Three Irish Army Rangers lightly wounded in Mali roadside blast

Mowag vehicle which Rangers were travelling in hit concealed device 75km east of Gao


Three members of the Irish Army Ranger wing serving in Mali were injured on Tuesday when their armoured vehicle struck a roadside explosive device.

The soldiers are expected to make a full recovery, having suffered only bruising and abrasions. Military sources said the incident, which occurred while the Rangers were patrolling in a multinational convoy of vehicles, was a reminder of the dangers involved with the mission in the volatile African country.

After the blast, about 75km east of Gao at 2pm, the injured Rangers were airlifted to their base and taken to hospital for treatment in Gao.

It is understood the Mowag vehicle which the Rangers were travelling in hit a concealed device by the roadside. Such devices are common, with Irish troops having hit one on a mission to the Golan Heights in recent years.

Troops from other countries serving on the same United Nations mission in Mali have been hit by roadside devices, while others have been killed in fire-fights or accidents.

However, this explosion was the first time Irish troops serving in the country were caught up in any such incident. “While conducting a patrol east of their base in Gao, three of our soldiers sustained minor injuries when an improvised explosive device exploded close to their convoy,” a Defence Forces statement said.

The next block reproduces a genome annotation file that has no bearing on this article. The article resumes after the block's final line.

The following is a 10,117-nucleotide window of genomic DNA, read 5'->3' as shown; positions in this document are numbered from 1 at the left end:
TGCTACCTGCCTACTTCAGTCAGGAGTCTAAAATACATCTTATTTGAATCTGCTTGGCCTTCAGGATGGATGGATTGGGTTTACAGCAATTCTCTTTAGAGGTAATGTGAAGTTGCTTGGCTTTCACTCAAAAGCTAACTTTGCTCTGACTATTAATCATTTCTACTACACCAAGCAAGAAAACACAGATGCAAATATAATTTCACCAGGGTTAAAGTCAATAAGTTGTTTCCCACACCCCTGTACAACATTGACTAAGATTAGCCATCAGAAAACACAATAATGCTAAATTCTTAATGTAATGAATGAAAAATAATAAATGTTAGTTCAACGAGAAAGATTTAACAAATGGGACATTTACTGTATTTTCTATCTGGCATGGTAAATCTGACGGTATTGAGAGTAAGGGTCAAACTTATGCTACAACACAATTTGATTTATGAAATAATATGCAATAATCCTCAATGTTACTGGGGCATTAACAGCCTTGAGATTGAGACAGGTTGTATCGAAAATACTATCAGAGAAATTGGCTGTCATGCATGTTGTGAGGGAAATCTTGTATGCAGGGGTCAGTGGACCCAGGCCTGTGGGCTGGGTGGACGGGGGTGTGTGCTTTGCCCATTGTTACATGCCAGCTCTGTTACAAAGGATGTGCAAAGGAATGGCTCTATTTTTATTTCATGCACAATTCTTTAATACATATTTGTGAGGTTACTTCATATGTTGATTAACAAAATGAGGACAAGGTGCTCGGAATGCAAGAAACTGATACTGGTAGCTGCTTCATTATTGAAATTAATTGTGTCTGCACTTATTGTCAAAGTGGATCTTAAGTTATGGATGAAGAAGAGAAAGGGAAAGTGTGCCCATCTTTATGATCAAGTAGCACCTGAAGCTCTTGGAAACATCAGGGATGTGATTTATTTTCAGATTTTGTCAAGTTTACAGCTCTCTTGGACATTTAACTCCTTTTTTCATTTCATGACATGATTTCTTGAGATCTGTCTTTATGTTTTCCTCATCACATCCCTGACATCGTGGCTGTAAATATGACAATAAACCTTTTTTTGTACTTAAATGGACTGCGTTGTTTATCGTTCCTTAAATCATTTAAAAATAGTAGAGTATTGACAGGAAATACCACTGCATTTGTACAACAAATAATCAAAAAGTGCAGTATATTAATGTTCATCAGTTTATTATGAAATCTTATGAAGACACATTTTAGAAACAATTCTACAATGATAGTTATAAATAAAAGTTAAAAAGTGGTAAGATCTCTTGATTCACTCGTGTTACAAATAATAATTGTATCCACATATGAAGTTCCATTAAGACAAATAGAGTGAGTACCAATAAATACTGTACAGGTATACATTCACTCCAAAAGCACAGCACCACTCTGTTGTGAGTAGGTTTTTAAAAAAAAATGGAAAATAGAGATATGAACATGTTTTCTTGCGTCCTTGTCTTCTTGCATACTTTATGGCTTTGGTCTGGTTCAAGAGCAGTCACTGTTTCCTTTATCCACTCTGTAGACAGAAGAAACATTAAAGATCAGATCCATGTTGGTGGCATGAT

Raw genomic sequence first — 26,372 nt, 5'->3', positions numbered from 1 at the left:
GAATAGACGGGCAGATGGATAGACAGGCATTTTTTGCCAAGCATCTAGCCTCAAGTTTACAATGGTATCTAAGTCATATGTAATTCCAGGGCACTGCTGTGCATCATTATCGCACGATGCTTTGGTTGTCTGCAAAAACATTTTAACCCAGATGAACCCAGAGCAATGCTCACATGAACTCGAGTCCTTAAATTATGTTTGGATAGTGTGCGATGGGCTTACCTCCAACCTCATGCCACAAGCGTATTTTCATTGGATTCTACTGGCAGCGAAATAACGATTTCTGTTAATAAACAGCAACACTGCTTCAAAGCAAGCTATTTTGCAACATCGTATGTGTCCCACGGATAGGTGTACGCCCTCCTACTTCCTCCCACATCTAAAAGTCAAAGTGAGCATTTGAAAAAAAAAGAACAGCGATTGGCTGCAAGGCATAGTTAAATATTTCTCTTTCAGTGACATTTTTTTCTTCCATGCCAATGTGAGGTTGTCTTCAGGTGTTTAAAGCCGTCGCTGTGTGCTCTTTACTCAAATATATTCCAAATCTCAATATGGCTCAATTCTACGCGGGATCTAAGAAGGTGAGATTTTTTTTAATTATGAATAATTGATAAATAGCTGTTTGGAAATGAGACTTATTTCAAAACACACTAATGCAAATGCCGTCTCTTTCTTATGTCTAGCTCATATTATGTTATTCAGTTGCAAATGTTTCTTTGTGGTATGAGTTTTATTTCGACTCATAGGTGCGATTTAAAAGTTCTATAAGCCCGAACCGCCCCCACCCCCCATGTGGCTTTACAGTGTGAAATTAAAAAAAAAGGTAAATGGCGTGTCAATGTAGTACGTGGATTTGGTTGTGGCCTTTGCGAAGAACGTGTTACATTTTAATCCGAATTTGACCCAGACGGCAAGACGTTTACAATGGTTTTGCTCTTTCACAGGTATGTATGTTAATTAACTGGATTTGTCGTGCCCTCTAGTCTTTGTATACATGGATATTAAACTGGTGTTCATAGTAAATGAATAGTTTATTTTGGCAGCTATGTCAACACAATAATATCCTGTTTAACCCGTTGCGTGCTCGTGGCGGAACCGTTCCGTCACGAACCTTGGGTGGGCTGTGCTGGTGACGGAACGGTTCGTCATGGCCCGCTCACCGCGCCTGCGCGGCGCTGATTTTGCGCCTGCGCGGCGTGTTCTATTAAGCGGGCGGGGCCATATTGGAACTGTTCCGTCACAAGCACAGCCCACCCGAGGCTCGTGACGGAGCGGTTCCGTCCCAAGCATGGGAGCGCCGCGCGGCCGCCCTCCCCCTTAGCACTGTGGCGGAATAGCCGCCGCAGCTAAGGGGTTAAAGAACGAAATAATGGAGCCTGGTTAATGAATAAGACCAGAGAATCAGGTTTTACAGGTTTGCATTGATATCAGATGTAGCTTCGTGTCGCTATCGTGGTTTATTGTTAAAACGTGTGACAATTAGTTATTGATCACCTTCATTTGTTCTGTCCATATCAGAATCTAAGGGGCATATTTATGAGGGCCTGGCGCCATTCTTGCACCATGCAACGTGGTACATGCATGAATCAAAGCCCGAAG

“Our personnel have received medical treatment and are safe and well and their next-of-kin and families have been contacted. The Defence Forces conducts intensive pre-deployment mission training in order to prepare our personnel for such an incident.”

Most dangerous UN mission

Fourteen Irish soldiers from the Army Rangers Wing began phased arrival in Mali in September 2019 to serve with the 15,000-strong UN force, Minusma. This UN mission is regarded as the most dangerous such mission in the world – to date more than 200 of its peacekeepers have been killed by gun attacks, car bombs and improvised explosive devices.

Ireland’s commitment to the mission was not expected to be affected by Tuesday’s events, as a robust and dangerous mission was expected and the troops prepared accordingly.

The UN mission in Mali is aimed at stabilising the country, but is controversial in that it is the first UN mission that involves international troops helping the Mali authorities to take back some of their territory from terror groups.

The crisis has its origins in the events of 2012, when Islamists took advantage of a Tuareg separatist uprising and took over much of remote northern Mali. There they imposed sharia law and threatened to sweep south towards the capital, Bamako. A French military intervention stopped them in their tracks, but the Islamists adapted as an insurgent force and the UN was deployed. Given northern Mali’s position on a key strategic corridor, the international community is heavily invested in the task of restoring stability.